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Hello, welcome to today's maths lesson with me, Miss Jones.

I am super excited for today's lesson because we're going to be doing some estimating, some measuring, and we're going to be using some standard units of measure.

I've also got an item here that might appear in today's lesson, it's quite heavy.

Can you guess what we'll be doing in today's lesson? Let's find out.

In today's lesson, we'll be experiencing standard units of mass.

We'll be measuring objects, making some predictions.

You'll be doing an independent task and finally, you'll be doing an end of lesson quiz.

For this lesson you'll definitely need a pencil and a piece of paper to write down demands for your task today.

Throughout the lesson, you may need some household objects.

You'll need to ask your parents or carer, if you can have some objects heavier than a kilogramme and some objects lighter than a kilogramme.

I'm going to tell you when you're going to need those objects.

So you can pause the video throughout to get what you need.

Okay, let's have a look at this picture.

I'd like you to have a go at describing what's happening in the picture.

When you're describing, I'd like you to use a full sentence and use some star words.

Can you use the words lighter, heavier, or mass? Pause the video now to see if you can describe this using some full sentences.

Hopefully you've paused the video and had a go at describing this image.

I might describe it as the book is heavier than the water bottle.

The water bottle is lighter than the book.

The book has a greater mass.

The water bottle has a smaller mass.

Were those similar to your sentences? Let's have a look at something else.

Here, I've got something called a weight.

We use weights to help us measure the mass of objects.

There's some writing on the weight.

Have you seen one of these before? Now this weight is one kilogramme.

Kg stands for kilogramme.

Can you say kilogramme? My turn your turn, kilogramme.

Now if we were in school, we'd be looking at some one kilogramme weights, but as you are at home, we're going to think about what else weighs a kilogramme apart from this one kilogramme weight.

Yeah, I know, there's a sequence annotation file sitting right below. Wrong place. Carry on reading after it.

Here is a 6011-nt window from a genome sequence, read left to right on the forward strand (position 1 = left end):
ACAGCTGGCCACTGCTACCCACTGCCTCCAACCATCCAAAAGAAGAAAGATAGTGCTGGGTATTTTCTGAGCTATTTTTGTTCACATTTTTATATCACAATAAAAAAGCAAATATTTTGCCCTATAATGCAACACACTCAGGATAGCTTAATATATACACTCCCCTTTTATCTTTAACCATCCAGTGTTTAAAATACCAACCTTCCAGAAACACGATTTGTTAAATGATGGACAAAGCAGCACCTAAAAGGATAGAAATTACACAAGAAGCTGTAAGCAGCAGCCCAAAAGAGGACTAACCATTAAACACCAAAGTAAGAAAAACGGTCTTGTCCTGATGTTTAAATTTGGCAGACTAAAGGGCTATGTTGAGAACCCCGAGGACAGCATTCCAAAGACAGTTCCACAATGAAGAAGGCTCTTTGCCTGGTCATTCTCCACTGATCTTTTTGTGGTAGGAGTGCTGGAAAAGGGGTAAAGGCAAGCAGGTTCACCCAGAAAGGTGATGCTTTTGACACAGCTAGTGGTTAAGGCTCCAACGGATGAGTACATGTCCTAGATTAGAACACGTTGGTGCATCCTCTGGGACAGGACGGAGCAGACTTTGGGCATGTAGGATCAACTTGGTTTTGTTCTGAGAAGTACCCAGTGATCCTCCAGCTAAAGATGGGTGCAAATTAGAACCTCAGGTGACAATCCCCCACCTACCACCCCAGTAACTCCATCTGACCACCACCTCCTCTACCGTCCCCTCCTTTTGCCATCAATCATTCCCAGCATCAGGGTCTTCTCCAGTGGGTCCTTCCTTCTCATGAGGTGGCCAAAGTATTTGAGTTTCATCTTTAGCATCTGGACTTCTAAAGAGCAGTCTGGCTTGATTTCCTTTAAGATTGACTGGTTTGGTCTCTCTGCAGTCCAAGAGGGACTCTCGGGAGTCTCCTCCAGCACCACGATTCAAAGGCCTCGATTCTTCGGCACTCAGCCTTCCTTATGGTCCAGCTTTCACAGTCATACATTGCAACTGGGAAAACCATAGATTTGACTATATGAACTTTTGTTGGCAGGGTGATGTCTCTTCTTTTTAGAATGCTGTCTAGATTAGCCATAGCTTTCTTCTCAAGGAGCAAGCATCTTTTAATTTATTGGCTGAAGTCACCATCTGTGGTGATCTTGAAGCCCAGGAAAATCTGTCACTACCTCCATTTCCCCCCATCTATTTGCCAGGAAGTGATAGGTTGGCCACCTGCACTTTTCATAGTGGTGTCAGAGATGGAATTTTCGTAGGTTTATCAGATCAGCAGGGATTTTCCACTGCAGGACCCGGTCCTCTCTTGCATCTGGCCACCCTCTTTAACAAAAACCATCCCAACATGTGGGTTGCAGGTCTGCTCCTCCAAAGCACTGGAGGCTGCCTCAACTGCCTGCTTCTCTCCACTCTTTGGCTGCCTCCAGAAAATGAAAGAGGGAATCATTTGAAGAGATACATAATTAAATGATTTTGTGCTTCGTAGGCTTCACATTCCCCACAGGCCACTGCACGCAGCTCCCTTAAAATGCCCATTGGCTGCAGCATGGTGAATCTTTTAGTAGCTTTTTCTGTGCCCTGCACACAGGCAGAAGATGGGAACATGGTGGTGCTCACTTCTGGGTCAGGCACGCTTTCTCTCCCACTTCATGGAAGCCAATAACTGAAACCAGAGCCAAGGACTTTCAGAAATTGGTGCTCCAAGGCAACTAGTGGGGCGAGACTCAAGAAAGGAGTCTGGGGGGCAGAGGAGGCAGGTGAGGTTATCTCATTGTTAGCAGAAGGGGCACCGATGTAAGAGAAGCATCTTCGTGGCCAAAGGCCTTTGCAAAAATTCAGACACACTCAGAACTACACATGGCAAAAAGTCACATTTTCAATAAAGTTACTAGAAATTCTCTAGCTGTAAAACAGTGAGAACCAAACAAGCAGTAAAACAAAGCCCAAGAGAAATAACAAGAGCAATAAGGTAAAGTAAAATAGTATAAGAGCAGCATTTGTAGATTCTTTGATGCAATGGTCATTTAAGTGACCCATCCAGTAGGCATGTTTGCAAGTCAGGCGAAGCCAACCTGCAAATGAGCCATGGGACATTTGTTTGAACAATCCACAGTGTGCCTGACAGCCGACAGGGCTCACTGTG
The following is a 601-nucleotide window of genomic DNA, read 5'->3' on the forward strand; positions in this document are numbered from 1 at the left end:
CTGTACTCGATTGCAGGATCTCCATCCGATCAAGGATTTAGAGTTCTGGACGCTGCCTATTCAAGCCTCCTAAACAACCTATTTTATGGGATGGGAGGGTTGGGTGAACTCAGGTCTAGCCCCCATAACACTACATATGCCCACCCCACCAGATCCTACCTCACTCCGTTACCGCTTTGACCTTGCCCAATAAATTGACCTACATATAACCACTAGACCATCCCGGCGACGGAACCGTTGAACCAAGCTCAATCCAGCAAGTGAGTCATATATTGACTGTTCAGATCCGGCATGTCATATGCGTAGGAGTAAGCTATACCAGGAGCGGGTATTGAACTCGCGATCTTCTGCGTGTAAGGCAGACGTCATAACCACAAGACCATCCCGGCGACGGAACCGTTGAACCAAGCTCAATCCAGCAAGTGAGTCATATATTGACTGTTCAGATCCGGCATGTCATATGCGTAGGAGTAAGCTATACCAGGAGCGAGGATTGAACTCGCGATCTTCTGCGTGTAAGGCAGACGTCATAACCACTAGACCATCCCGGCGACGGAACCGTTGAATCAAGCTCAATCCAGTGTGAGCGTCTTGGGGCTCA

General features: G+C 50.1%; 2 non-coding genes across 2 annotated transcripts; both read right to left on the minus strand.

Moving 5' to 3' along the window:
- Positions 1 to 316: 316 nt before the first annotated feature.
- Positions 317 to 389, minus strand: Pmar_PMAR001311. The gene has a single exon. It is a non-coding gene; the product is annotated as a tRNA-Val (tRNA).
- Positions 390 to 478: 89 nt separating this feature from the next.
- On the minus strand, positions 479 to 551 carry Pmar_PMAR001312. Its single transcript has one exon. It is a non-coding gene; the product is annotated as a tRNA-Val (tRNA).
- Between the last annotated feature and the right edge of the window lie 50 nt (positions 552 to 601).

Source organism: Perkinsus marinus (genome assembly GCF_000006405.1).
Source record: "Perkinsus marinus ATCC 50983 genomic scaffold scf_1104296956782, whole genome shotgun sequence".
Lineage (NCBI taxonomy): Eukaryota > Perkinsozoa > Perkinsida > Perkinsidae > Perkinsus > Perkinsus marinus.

And we're going use that.

I'm going to look for something in my house that weighs one kilogramme.

I have found a bag of sugar.

Here is my bag of sugar.

It weighs one kilogramme.

If you've got something like this in your house, ask your parents or carer, if you can go and get it, it might be a bag of sugar or a bag of flour.

You can tell it weighs one kilogramme by looking for this information on the packet, one kg.

If you haven't got anything, don't worry because we can still estimate.

But if you have go and have a look for it and get it now and see if you can feel how heavy it feels.

Pause the video now to do that.

Okay, now that we know how heavy one kilogramme is, we can use that information to help us make some predictions.

I wonder what will be lighter than a kilogramme and what would be heavier than a kilogramme.

Here we've got some questions for you to think about.

What is lighter than a kilogramme? What is heavier than a kilogramme? What is equal to a kilogramme? I'd like you to look in your house and see if you can find some items for each question.

Can you find an item that is lighter than a kilogramme lighter than my bag of sugar? This will be a bit more tricky.

Can you find something that is heavier than a kilogramme.

Now because it's quite heavy and heavier than this bag of sugar.

You might want to ask your parents or carer to help you with that one.

And then a challenge.

Can you find something else that is equal to one kilogramme or maybe approximately equal to one kilogramme by estimating? I'd like you to pause the video now and go and find your objects.

Don't forget to ask your parents or carer to help you.

Okay, hopefully you've got your objects.

Should we have a look at some of the objects that I found.

Lighter than a kilogramme? What did you find? I found a book.

The book was lighter than my bag of sugar was it lighter than one kilogramme? Help me, I felt them both in each hand and I felt that my book did not feel as heavy.

Heavier than a kilogramme.

This one was a little bit more tricky, but I did manage to find something remember that this item, you might need to hold it with two hands or ask your parents or carer to help you.

Do we see what I found? I found a bag of apples.

When I tried to hold my bag of apples, I needed two hands and it felt heavier than my bag of sugar.

Finally, what was equal to one kilogramme? Now I had to estimate this one, but I felt my bag of sugar in one hand.

And in the other hand, I held a bottle of milk and they felt about the same mass, the same weight.

So I think my bottle of milk was approximately equal to one kilogramme.

Did you find anything that was approximately equal to one kilogramme? Well, for your independent task today, I'd like you to go off and look for some more objects and then write your findings down in a table.

Can you pick four objects and for each object tell me, is it less than a kilogramme, equal to one kilogramme or more than one kilogramme? Use a tick to help show which one it is.

Pause the video now to complete your task.

Once you're done, you can come back to the video.

Okay, hopefully you've completed your task by now.

How did you find it? I found it really fun going around, looking for objects to measure.

If you'd like to, you can share your table or some pictures of your objects with Oak National, but you need to ask your parents or carer to do so.

Now, you've all finished it's time to compete our ends of lesson quiz.

I've really enjoyed today's lesson.

I hope you did too.

Bye bye.